(Yes, that means I think they should)
Kayla is a Tankborn and now, upon, her fifteenth birthday she has received her Assignment. But it's not what she thought it would be. Not how she's been taught things work. In working for the elderly high-class Trueborn, Zul, Kayla is drawn into a plot that completely subverts everything she's ever known. Everything she's ever been taught. Everything she's ever believed in.
Amid science fiction galore, enduring friendships, and enough romance to make my heart pitter-patter, Kayla and company must race in an alliance fraught with old prejudices to uncover a conspiracy and save innocent lives.
This dystopian novel is well worth the read....more
I hate writing bad reviews. HATE IT. Because I'm very aware that the author has accomplished a difficult featTo be posted on Almost Grown-up: 10/3/11:
I hate writing bad reviews. HATE IT. Because I'm very aware that the author has accomplished a difficult feat: writing a book in the first place. It's not as though she sat down and said "Today, I'm going to write a book that will make readers want to throw it across the room."
But unfortunately that's what was accomplished.
The premise of The Mephisto Covenant sounded really interesting to me. It seems like angels are the new craze and I haven't read many books depicting them, so I was curious about this one.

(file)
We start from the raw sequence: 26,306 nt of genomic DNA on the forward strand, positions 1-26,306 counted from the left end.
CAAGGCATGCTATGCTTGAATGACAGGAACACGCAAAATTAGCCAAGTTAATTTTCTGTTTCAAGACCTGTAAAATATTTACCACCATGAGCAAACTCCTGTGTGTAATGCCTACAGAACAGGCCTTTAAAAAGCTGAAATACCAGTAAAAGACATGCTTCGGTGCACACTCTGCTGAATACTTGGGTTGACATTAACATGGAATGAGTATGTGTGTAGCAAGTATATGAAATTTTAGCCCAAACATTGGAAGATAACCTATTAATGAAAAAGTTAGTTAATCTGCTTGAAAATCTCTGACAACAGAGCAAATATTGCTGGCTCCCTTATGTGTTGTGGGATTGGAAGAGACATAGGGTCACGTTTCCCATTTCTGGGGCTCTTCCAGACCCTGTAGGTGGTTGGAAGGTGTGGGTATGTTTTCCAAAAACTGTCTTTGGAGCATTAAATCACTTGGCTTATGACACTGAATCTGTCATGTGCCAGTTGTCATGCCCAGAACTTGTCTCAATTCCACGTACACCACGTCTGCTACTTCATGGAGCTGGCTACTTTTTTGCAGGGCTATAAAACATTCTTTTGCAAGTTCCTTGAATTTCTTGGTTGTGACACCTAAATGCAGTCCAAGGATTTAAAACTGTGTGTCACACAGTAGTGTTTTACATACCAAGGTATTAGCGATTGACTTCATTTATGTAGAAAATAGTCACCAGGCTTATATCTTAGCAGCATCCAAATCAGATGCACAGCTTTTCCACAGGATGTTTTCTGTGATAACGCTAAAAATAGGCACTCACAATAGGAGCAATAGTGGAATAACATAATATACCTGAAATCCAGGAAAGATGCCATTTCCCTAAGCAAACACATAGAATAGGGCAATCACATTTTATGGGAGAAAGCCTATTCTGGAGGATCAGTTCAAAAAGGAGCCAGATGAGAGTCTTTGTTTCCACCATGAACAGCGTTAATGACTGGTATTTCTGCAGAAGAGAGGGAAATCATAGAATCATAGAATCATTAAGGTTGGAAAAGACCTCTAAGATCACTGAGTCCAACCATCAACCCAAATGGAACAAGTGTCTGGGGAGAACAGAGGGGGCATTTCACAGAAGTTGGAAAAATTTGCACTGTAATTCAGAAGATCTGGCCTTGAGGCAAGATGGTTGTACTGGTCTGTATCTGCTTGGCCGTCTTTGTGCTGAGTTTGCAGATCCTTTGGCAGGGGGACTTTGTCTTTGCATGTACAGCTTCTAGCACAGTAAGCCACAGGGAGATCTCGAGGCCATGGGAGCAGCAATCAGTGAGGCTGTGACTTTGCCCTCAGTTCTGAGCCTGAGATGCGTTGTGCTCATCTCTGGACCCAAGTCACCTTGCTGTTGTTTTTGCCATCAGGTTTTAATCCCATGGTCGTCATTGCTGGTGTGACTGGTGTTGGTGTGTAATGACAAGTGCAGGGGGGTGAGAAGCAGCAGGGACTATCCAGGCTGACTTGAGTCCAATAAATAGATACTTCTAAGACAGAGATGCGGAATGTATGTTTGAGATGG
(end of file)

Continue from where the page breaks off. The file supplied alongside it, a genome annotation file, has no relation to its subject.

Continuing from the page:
The first few pages had me really interested with Sasha suspicious of her mother's boyfriend and trying to solve the mystery behind her father's death. If the book had been about that a little bit more I might have been able to get behind it.
Instead, Sasha is quickly lured into the den of the Ravens, a pseudo-cult that worships Eryx. And Jax, a Mephisto, saves her.
But because Sasha is Anabo, when Jax smells her, he's basically in luuuuuuv.
Personally I have never known a smell that powerful. I love the scent of Curve for Men as much as the next girl, but it's never convinced me that I am meant for the guy for eternity. Anyway, the Insta-love (just add destiny!) effect was probably my biggest pet peeve in this book.
It was hard to respect Sasha when internal dialogue called someone the "town ho" and her outer dialogue responded to news with a solemn "That's heavy." Has anyone outside of surfer-dudes used that expression since the seventies? Then there's this awkward bit where Sasha does this "I like Jax, no I don't, no I shouldn't, but I want him, but he's leaving, but I like him, no I don't..." thing that just irritated me beyond belief. (To be fair, for his part, Jax had an equally annoying "I love Sasha, I want to do Sasha, I know better than Sasha, I am so wise, but woe is me for we cannot have the sexy times, and she will never stay conmigo' thing)